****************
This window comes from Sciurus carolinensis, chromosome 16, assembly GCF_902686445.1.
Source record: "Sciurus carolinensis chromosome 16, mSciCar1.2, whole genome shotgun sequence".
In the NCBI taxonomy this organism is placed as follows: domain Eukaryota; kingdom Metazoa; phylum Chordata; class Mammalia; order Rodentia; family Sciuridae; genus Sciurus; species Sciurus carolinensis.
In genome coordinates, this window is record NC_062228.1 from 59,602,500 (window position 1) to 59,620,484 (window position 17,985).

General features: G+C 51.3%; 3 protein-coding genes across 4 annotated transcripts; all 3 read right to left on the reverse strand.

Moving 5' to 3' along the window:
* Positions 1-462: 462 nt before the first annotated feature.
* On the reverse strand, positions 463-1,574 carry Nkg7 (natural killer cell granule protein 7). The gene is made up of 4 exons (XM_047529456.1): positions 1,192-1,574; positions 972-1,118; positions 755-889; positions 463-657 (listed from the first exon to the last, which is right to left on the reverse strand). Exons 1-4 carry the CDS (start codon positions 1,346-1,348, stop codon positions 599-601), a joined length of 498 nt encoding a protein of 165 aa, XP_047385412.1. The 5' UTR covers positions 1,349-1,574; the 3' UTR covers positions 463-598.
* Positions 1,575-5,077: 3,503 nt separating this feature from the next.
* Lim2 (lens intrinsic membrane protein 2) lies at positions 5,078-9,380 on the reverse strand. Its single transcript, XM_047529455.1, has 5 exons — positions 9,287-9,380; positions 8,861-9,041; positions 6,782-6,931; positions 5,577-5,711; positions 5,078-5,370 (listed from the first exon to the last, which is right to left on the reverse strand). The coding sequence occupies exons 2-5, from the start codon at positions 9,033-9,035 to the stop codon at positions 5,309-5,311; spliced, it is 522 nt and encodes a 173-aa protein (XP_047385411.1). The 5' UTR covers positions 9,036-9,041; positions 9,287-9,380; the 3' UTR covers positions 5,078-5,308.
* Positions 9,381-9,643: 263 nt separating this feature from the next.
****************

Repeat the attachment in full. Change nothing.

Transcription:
This window comes from Sciurus carolinensis, chromosome 16, assembly GCF_902686445.1.
Source record: "Sciurus carolinensis chromosome 16, mSciCar1.2, whole genome shotgun sequence".
In the NCBI taxonomy this organism is placed as follows: domain Eukaryota; kingdom Metazoa; phylum Chordata; class Mammalia; order Rodentia; family Sciuridae; genus Sciurus; species Sciurus carolinensis.
In genome coordinates, this window is record NC_062228.1 from 59,602,500 (window position 1) to 59,620,484 (window position 17,985).

General features: G+C 51.3%; 3 protein-coding genes across 4 annotated transcripts; all 3 read right to left on the reverse strand.

Moving 5' to 3' along the window:
* Positions 1-462: 462 nt before the first annotated feature.
* On the reverse strand, positions 463-1,574 carry Nkg7 (natural killer cell granule protein 7). The gene is made up of 4 exons (XM_047529456.1): positions 1,192-1,574; positions 972-1,118; positions 755-889; positions 463-657 (listed from the first exon to the last, which is right to left on the reverse strand). Exons 1-4 carry the CDS (start codon positions 1,346-1,348, stop codon positions 599-601), a joined length of 498 nt encoding a protein of 165 aa, XP_047385412.1. The 5' UTR covers positions 1,349-1,574; the 3' UTR covers positions 463-598.
* Positions 1,575-5,077: 3,503 nt separating this feature from the next.
* Lim2 (lens intrinsic membrane protein 2) lies at positions 5,078-9,380 on the reverse strand. Its single transcript, XM_047529455.1, has 5 exons — positions 9,287-9,380; positions 8,861-9,041; positions 6,782-6,931; positions 5,577-5,711; positions 5,078-5,370 (listed from the first exon to the last, which is right to left on the reverse strand). The coding sequence occupies exons 2-5, from the start codon at positions 9,033-9,035 to the stop codon at positions 5,309-5,311; spliced, it is 522 nt and encodes a 173-aa protein (XP_047385411.1). The 5' UTR covers positions 9,036-9,041; positions 9,287-9,380; the 3' UTR covers positions 5,078-5,308.
* Positions 9,381-9,643: 263 nt separating this feature from the next.